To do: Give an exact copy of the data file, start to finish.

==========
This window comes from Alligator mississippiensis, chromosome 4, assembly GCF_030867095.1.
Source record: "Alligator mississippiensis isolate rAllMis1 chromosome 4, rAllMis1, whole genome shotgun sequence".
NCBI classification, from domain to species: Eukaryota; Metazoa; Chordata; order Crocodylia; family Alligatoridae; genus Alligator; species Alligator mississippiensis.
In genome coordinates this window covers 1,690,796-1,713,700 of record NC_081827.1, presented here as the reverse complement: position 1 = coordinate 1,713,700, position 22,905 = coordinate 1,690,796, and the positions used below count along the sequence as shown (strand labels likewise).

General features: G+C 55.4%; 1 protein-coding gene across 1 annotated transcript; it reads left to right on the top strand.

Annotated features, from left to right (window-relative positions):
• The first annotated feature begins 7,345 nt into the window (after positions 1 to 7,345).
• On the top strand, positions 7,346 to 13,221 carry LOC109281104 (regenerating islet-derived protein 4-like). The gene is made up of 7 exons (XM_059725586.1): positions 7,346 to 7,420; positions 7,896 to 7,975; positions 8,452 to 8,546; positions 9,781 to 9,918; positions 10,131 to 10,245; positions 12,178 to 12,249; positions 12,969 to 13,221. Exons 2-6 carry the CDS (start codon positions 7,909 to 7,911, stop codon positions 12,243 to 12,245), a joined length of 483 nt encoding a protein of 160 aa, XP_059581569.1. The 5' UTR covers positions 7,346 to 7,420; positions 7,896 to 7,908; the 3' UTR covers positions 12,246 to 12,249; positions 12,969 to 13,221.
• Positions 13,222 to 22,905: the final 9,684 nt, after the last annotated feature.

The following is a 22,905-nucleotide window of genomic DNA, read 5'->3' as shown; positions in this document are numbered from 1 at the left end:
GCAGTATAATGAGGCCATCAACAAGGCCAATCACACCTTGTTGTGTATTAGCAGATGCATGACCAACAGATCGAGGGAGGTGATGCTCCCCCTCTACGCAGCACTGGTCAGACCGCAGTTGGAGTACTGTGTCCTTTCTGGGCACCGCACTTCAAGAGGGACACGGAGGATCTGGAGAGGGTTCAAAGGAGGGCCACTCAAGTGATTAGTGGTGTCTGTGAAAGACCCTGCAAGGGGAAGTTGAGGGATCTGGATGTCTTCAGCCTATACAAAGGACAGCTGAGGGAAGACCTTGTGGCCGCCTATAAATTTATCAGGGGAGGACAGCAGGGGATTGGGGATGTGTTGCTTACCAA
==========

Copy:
This window comes from Alligator mississippiensis, chromosome 4, assembly GCF_030867095.1.
Source record: "Alligator mississippiensis isolate rAllMis1 chromosome 4, rAllMis1, whole genome shotgun sequence".
NCBI classification, from domain to species: Eukaryota; Metazoa; Chordata; order Crocodylia; family Alligatoridae; genus Alligator; species Alligator mississippiensis.
In genome coordinates this window covers 1,690,796-1,713,700 of record NC_081827.1, presented here as the reverse complement: position 1 = coordinate 1,713,700, position 22,905 = coordinate 1,690,796, and the positions used below count along the sequence as shown (strand labels likewise).

General features: G+C 55.4%; 1 protein-coding gene across 1 annotated transcript; it reads left to right on the top strand.

Annotated features, from left to right (window-relative positions):
• The first annotated feature begins 7,345 nt into the window (after positions 1 to 7,345).
• On the top strand, positions 7,346 to 13,221 carry LOC109281104 (regenerating islet-derived protein 4-like). The gene is made up of 7 exons (XM_059725586.1): positions 7,346 to 7,420; positions 7,896 to 7,975; positions 8,452 to 8,546; positions 9,781 to 9,918; positions 10,131 to 10,245; positions 12,178 to 12,249; positions 12,969 to 13,221. Exons 2-6 carry the CDS (start codon positions 7,909 to 7,911, stop codon positions 12,243 to 12,245), a joined length of 483 nt encoding a protein of 160 aa, XP_059581569.1. The 5' UTR covers positions 7,346 to 7,420; positions 7,896 to 7,908; the 3' UTR covers positions 12,246 to 12,249; positions 12,969 to 13,221.
• Positions 13,222 to 22,905: the final 9,684 nt, after the last annotated feature.

The following is a 22,905-nucleotide window of genomic DNA, read 5'->3' as shown; positions in this document are numbered from 1 at the left end:
GCAGTATAATGAGGCCATCAACAAGGCCAATCACACCTTGTTGTGTATTAGCAGATGCATGACCAACAGATCGAGGGAGGTGATGCTCCCCCTCTACGCAGCACTGGTCAGACCGCAGTTGGAGTACTGTGTCCTTTCTGGGCACCGCACTTCAAGAGGGACACGGAGGATCTGGAGAGGGTTCAAAGGAGGGCCACTCAAGTGATTAGTGGTGTCTGTGAAAGACCCTGCAAGGGGAAGTTGAGGGATCTGGATGTCTTCAGCCTATACAAAGGACAGCTGAGGGAAGACCTTGTGGCCGCCTATAAATTTATCAGGGGAGGACAGCAGGGGATTGGGGATGTGTTGCTTACCAA